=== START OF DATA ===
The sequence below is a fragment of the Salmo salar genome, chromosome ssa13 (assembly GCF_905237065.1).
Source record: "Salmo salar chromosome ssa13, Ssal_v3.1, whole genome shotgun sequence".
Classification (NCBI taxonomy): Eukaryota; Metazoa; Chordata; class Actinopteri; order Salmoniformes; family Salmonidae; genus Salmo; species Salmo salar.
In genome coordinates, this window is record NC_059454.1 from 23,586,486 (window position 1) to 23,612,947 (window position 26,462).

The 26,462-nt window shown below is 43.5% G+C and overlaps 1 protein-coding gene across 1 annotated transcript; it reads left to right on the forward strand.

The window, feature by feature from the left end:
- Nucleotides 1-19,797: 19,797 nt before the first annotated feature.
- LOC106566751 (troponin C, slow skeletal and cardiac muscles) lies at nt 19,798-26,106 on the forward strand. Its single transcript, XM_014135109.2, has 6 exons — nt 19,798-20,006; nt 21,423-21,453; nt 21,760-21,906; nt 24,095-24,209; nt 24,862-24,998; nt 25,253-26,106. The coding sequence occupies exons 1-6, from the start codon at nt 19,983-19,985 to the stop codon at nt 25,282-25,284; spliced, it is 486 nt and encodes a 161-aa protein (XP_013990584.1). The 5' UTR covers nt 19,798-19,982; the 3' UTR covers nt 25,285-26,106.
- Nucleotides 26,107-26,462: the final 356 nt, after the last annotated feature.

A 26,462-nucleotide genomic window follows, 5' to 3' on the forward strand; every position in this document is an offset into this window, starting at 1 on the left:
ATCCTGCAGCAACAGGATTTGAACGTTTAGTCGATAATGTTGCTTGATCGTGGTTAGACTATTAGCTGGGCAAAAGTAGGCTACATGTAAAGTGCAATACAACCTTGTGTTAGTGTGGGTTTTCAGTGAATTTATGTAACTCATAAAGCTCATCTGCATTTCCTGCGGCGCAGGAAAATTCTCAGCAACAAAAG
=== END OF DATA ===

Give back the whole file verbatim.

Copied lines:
The sequence below is a fragment of the Salmo salar genome, chromosome ssa13 (assembly GCF_905237065.1).
Source record: "Salmo salar chromosome ssa13, Ssal_v3.1, whole genome shotgun sequence".
Classification (NCBI taxonomy): Eukaryota; Metazoa; Chordata; class Actinopteri; order Salmoniformes; family Salmonidae; genus Salmo; species Salmo salar.
In genome coordinates, this window is record NC_059454.1 from 23,586,486 (window position 1) to 23,612,947 (window position 26,462).

The 26,462-nt window shown below is 43.5% G+C and overlaps 1 protein-coding gene across 1 annotated transcript; it reads left to right on the forward strand.

The window, feature by feature from the left end:
- Nucleotides 1-19,797: 19,797 nt before the first annotated feature.
- LOC106566751 (troponin C, slow skeletal and cardiac muscles) lies at nt 19,798-26,106 on the forward strand. Its single transcript, XM_014135109.2, has 6 exons — nt 19,798-20,006; nt 21,423-21,453; nt 21,760-21,906; nt 24,095-24,209; nt 24,862-24,998; nt 25,253-26,106. The coding sequence occupies exons 1-6, from the start codon at nt 19,983-19,985 to the stop codon at nt 25,282-25,284; spliced, it is 486 nt and encodes a 161-aa protein (XP_013990584.1). The 5' UTR covers nt 19,798-19,982; the 3' UTR covers nt 25,285-26,106.
- Nucleotides 26,107-26,462: the final 356 nt, after the last annotated feature.

A 26,462-nucleotide genomic window follows, 5' to 3' on the forward strand; every position in this document is an offset into this window, starting at 1 on the left:
ATCCTGCAGCAACAGGATTTGAACGTTTAGTCGATAATGTTGCTTGATCGTGGTTAGACTATTAGCTGGGCAAAAGTAGGCTACATGTAAAGTGCAATACAACCTTGTGTTAGTGTGGGTTTTCAGTGAATTTATGTAACTCATAAAGCTCATCTGCATTTCCTGCGGCGCAGGAAAATTCTCAGCAACAAAAG